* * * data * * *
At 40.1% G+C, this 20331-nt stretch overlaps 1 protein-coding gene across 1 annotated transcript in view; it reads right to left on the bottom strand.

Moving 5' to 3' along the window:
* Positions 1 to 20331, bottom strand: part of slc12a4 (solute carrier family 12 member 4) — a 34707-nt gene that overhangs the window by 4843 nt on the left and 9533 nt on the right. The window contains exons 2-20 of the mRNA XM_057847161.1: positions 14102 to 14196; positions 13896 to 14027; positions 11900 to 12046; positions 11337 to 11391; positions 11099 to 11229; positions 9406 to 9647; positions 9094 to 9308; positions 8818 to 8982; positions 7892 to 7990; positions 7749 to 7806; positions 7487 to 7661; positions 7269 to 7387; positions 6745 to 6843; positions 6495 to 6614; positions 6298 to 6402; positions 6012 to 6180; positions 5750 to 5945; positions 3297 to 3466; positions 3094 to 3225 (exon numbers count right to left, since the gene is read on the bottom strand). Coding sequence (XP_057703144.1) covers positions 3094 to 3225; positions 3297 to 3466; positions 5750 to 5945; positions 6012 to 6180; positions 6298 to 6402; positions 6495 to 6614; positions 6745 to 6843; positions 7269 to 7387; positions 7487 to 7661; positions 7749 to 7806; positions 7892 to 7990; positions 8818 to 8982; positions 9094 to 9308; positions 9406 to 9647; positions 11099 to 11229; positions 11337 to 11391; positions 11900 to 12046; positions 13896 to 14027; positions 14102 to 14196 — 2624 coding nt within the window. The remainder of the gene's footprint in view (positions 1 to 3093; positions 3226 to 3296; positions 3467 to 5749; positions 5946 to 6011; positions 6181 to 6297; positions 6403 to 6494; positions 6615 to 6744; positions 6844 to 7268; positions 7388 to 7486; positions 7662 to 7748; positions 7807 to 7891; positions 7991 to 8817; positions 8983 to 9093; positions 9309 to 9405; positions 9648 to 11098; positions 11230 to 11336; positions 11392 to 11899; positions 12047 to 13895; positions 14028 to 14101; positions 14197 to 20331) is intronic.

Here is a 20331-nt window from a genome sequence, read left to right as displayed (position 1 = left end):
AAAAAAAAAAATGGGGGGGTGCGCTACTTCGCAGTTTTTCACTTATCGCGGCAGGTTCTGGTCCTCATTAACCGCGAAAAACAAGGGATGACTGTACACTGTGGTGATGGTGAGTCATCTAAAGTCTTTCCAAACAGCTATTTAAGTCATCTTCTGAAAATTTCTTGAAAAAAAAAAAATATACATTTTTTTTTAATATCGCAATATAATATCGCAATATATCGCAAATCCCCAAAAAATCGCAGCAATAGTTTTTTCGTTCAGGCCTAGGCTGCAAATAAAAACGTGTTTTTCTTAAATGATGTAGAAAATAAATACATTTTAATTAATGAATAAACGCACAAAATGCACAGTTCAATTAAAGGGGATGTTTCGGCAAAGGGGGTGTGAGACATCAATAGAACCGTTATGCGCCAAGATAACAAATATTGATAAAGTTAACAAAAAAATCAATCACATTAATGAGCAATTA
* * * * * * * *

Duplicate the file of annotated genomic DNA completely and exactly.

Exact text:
At 40.1% G+C, this 20331-nt stretch overlaps 1 protein-coding gene across 1 annotated transcript in view; it reads right to left on the bottom strand.

Moving 5' to 3' along the window:
* Positions 1 to 20331, bottom strand: part of slc12a4 (solute carrier family 12 member 4) — a 34707-nt gene that overhangs the window by 4843 nt on the left and 9533 nt on the right. The window contains exons 2-20 of the mRNA XM_057847161.1: positions 14102 to 14196; positions 13896 to 14027; positions 11900 to 12046; positions 11337 to 11391; positions 11099 to 11229; positions 9406 to 9647; positions 9094 to 9308; positions 8818 to 8982; positions 7892 to 7990; positions 7749 to 7806; positions 7487 to 7661; positions 7269 to 7387; positions 6745 to 6843; positions 6495 to 6614; positions 6298 to 6402; positions 6012 to 6180; positions 5750 to 5945; positions 3297 to 3466; positions 3094 to 3225 (exon numbers count right to left, since the gene is read on the bottom strand). Coding sequence (XP_057703144.1) covers positions 3094 to 3225; positions 3297 to 3466; positions 5750 to 5945; positions 6012 to 6180; positions 6298 to 6402; positions 6495 to 6614; positions 6745 to 6843; positions 7269 to 7387; positions 7487 to 7661; positions 7749 to 7806; positions 7892 to 7990; positions 8818 to 8982; positions 9094 to 9308; positions 9406 to 9647; positions 11099 to 11229; positions 11337 to 11391; positions 11900 to 12046; positions 13896 to 14027; positions 14102 to 14196 — 2624 coding nt within the window. The remainder of the gene's footprint in view (positions 1 to 3093; positions 3226 to 3296; positions 3467 to 5749; positions 5946 to 6011; positions 6181 to 6297; positions 6403 to 6494; positions 6615 to 6744; positions 6844 to 7268; positions 7388 to 7486; positions 7662 to 7748; positions 7807 to 7891; positions 7991 to 8817; positions 8983 to 9093; positions 9309 to 9405; positions 9648 to 11098; positions 11230 to 11336; positions 11392 to 11899; positions 12047 to 13895; positions 14028 to 14101; positions 14197 to 20331) is intronic.

Here is a 20331-nt window from a genome sequence, read left to right as displayed (position 1 = left end):
AAAAAAAAAAATGGGGGGGTGCGCTACTTCGCAGTTTTTCACTTATCGCGGCAGGTTCTGGTCCTCATTAACCGCGAAAAACAAGGGATGACTGTACACTGTGGTGATGGTGAGTCATCTAAAGTCTTTCCAAACAGCTATTTAAGTCATCTTCTGAAAATTTCTTGAAAAAAAAAAAATATACATTTTTTTTTAATATCGCAATATAATATCGCAATATATCGCAAATCCCCAAAAAATCGCAGCAATAGTTTTTTCGTTCAGGCCTAGGCTGCAAATAAAAACGTGTTTTTCTTAAATGATGTAGAAAATAAATACATTTTAATTAATGAATAAACGCACAAAATGCACAGTTCAATTAAAGGGGATGTTTCGGCAAAGGGGGTGTGAGACATCAATAGAACCGTTATGCGCCAAGATAACAAATATTGATAAAGTTAACAAAAAAATCAATCACATTAATGAGCAATTA